Longer school days do not always boost student learning

Are more school hours worth the cost?

It depends, but so far research hasn’t always justified the expense, says Patte Barth, director of the National School Boards Association’s Center for Public Education (CPE), in a blog for the Huffington Post.

Adding hours to a school day seems logical, and often is popular with parents and policymakers. But it’s costly and research on the practice has been mixed, she writes. Studies so far indicate that the success of extended time depends on how the time is used—whether it is for academics or extracurricular activities—and the quality of curriculum and teaching.

“The gains aren’t always spectacular especially in relation to the expense,” Barth writes for the blog.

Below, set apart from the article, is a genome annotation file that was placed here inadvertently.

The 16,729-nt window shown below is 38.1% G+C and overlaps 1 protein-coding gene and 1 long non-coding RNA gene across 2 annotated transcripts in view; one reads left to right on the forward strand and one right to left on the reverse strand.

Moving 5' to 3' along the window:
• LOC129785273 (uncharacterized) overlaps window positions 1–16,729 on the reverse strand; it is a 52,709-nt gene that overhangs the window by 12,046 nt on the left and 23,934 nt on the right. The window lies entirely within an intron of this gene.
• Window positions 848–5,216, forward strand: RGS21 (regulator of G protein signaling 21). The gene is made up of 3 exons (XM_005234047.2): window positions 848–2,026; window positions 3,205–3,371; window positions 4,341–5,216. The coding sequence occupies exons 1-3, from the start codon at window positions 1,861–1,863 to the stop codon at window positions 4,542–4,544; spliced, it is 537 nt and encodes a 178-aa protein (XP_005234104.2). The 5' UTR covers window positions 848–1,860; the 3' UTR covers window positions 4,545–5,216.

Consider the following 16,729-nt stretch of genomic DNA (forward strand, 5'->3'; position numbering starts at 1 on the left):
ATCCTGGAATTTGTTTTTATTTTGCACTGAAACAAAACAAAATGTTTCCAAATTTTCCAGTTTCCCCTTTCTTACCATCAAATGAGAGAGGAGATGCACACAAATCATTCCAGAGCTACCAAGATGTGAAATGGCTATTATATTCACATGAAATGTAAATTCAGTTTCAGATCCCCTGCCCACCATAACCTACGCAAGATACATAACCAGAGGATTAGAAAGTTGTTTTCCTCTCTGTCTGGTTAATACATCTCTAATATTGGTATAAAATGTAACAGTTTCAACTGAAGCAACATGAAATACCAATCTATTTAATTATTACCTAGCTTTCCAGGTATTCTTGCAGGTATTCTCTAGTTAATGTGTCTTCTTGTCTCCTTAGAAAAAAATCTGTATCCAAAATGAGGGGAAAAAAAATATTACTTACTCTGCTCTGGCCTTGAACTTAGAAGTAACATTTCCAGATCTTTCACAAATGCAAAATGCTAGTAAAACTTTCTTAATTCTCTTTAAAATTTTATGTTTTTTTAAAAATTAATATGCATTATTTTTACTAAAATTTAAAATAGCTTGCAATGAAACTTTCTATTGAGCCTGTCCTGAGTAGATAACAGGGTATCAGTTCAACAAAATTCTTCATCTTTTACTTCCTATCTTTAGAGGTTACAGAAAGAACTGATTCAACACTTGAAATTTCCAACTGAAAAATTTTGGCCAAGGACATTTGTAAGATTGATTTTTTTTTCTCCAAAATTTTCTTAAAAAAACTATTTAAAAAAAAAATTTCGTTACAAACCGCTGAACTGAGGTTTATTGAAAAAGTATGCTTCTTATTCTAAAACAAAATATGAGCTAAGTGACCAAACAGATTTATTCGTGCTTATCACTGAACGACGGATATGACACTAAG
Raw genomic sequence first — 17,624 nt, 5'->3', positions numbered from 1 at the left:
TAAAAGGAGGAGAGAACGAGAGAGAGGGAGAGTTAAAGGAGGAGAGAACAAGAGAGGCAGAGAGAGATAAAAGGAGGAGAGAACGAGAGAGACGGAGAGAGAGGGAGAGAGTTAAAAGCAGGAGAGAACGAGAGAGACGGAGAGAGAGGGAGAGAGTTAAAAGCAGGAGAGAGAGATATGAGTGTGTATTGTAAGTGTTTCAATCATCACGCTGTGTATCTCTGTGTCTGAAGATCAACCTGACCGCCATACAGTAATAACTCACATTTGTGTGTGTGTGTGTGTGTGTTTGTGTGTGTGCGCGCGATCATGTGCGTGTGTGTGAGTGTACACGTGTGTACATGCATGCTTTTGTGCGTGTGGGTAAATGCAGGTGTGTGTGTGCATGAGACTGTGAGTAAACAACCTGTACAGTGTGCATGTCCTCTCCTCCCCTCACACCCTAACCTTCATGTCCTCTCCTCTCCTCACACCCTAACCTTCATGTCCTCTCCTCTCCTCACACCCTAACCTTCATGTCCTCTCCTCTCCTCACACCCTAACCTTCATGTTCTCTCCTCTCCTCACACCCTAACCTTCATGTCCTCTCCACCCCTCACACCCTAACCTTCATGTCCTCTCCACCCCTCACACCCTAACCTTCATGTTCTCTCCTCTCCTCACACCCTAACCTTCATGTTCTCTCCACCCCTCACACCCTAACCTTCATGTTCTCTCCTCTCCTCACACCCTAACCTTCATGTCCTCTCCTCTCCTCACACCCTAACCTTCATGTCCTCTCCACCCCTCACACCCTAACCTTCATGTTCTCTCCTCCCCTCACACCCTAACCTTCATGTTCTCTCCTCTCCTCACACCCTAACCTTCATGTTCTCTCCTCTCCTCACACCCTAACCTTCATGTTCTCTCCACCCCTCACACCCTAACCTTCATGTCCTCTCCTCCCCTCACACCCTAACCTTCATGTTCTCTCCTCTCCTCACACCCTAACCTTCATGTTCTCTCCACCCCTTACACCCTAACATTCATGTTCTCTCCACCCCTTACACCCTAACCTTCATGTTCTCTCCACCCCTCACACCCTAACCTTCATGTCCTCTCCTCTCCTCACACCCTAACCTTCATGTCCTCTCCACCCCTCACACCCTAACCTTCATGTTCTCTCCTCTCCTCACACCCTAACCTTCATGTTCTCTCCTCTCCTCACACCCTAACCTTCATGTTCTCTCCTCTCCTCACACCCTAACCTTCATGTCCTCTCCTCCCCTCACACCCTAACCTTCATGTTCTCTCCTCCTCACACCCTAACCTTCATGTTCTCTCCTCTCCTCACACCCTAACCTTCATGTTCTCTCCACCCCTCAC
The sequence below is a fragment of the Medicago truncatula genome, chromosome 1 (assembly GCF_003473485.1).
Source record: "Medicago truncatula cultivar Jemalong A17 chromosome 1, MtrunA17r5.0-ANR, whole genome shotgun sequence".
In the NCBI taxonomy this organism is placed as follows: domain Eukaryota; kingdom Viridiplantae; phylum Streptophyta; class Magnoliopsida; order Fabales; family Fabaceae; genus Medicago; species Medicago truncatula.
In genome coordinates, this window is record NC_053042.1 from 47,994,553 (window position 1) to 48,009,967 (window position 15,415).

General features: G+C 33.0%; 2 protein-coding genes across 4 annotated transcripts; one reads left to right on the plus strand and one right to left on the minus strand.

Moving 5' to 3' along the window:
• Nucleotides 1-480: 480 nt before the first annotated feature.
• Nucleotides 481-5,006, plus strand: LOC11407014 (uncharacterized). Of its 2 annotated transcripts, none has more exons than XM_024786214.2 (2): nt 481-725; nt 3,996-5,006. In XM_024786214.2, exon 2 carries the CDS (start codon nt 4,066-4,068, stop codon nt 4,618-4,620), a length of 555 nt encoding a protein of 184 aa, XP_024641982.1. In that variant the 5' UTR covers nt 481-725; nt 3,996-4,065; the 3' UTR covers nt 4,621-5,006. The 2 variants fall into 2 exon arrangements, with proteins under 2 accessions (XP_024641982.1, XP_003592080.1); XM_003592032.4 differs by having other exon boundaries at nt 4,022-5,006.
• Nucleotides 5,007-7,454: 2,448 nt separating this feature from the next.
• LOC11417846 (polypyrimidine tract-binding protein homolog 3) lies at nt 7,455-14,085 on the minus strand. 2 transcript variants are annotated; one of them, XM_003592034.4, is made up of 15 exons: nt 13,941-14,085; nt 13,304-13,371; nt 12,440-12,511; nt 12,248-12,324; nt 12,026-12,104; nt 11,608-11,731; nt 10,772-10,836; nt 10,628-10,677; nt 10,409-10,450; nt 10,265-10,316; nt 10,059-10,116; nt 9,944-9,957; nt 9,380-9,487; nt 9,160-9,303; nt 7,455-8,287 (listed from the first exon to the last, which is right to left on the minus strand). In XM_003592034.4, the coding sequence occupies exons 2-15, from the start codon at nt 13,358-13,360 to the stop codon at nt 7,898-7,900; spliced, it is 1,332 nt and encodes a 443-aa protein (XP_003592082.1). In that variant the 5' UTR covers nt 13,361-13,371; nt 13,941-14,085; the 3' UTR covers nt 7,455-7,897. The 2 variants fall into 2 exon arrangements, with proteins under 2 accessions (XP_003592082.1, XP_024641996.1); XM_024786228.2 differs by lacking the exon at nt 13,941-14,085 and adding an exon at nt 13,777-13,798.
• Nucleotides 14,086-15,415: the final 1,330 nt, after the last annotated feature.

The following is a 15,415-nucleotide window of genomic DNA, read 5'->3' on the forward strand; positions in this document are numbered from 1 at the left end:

She points to a recent CPE report, “Time in School: How Does the U.S. Compare?” that did not find a strong correlation between time and student outcomes in other countries—Finland, which boasts top rankings, requires the least hours compared to low-scoring Italy which requires the most, Barth says.

“Other research shows that more school time can relate to more learning, as long as the time is focused on academic learning,” she writes. “Year-round schooling can also be helpful by preventing summer learning loss and the need to spend the first weeks of school reviewing material that’s already been taught, which is arguably a waste of the time schools already have.”

Barth gives tips to schools that are looking to add more time or maximize students’ time already spent at school. Read the Huffington Post  for more advice.

Joetta Sack-Min|February 6th, 2013|Categories: Assessment, Budgeting, Center for Public Education, Curriculum, Data Driven Decision Making, School Reform|Tags: , , , |

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